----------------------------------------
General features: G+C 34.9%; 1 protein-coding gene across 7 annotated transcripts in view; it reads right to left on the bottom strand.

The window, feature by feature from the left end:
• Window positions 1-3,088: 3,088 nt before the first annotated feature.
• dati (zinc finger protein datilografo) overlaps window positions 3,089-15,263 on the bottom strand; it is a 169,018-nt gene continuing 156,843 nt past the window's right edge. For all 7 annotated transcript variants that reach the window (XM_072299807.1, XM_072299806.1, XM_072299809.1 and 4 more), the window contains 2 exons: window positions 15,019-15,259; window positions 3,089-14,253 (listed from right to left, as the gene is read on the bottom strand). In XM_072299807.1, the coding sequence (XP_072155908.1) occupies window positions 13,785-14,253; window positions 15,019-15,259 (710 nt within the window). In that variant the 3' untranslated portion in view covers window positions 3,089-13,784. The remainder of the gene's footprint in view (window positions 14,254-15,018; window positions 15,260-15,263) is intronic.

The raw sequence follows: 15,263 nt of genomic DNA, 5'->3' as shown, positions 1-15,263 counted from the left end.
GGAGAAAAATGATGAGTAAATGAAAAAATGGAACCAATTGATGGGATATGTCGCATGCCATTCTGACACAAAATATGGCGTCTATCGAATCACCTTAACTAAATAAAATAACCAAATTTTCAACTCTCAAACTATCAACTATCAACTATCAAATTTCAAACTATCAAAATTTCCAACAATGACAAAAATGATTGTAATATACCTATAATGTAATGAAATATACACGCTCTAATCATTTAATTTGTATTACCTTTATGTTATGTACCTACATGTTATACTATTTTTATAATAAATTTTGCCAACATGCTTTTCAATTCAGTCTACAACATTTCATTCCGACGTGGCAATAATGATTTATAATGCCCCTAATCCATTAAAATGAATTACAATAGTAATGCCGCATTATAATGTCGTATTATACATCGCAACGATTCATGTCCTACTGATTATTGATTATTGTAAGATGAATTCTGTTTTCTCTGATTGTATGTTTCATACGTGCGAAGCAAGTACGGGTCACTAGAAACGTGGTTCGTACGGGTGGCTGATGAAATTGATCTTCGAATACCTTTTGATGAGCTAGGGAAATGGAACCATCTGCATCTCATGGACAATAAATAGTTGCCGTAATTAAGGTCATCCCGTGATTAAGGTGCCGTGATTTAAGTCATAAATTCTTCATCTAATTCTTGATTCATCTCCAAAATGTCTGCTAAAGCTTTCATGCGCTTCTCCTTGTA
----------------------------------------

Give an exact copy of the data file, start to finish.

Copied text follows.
General features: G+C 34.9%; 1 protein-coding gene across 7 annotated transcripts in view; it reads right to left on the bottom strand.

The window, feature by feature from the left end:
• Window positions 1-3,088: 3,088 nt before the first annotated feature.
• dati (zinc finger protein datilografo) overlaps window positions 3,089-15,263 on the bottom strand; it is a 169,018-nt gene continuing 156,843 nt past the window's right edge. For all 7 annotated transcript variants that reach the window (XM_072299807.1, XM_072299806.1, XM_072299809.1 and 4 more), the window contains 2 exons: window positions 15,019-15,259; window positions 3,089-14,253 (listed from right to left, as the gene is read on the bottom strand). In XM_072299807.1, the coding sequence (XP_072155908.1) occupies window positions 13,785-14,253; window positions 15,019-15,259 (710 nt within the window). In that variant the 3' untranslated portion in view covers window positions 3,089-13,784. The remainder of the gene's footprint in view (window positions 14,254-15,018; window positions 15,260-15,263) is intronic.

The raw sequence follows: 15,263 nt of genomic DNA, 5'->3' as shown, positions 1-15,263 counted from the left end.
GGAGAAAAATGATGAGTAAATGAAAAAATGGAACCAATTGATGGGATATGTCGCATGCCATTCTGACACAAAATATGGCGTCTATCGAATCACCTTAACTAAATAAAATAACCAAATTTTCAACTCTCAAACTATCAACTATCAACTATCAAATTTCAAACTATCAAAATTTCCAACAATGACAAAAATGATTGTAATATACCTATAATGTAATGAAATATACACGCTCTAATCATTTAATTTGTATTACCTTTATGTTATGTACCTACATGTTATACTATTTTTATAATAAATTTTGCCAACATGCTTTTCAATTCAGTCTACAACATTTCATTCCGACGTGGCAATAATGATTTATAATGCCCCTAATCCATTAAAATGAATTACAATAGTAATGCCGCATTATAATGTCGTATTATACATCGCAACGATTCATGTCCTACTGATTATTGATTATTGTAAGATGAATTCTGTTTTCTCTGATTGTATGTTTCATACGTGCGAAGCAAGTACGGGTCACTAGAAACGTGGTTCGTACGGGTGGCTGATGAAATTGATCTTCGAATACCTTTTGATGAGCTAGGGAAATGGAACCATCTGCATCTCATGGACAATAAATAGTTGCCGTAATTAAGGTCATCCCGTGATTAAGGTGCCGTGATTTAAGTCATAAATTCTTCATCTAATTCTTGATTCATCTCCAAAATGTCTGCTAAAGCTTTCATGCGCTTCTCCTTGTA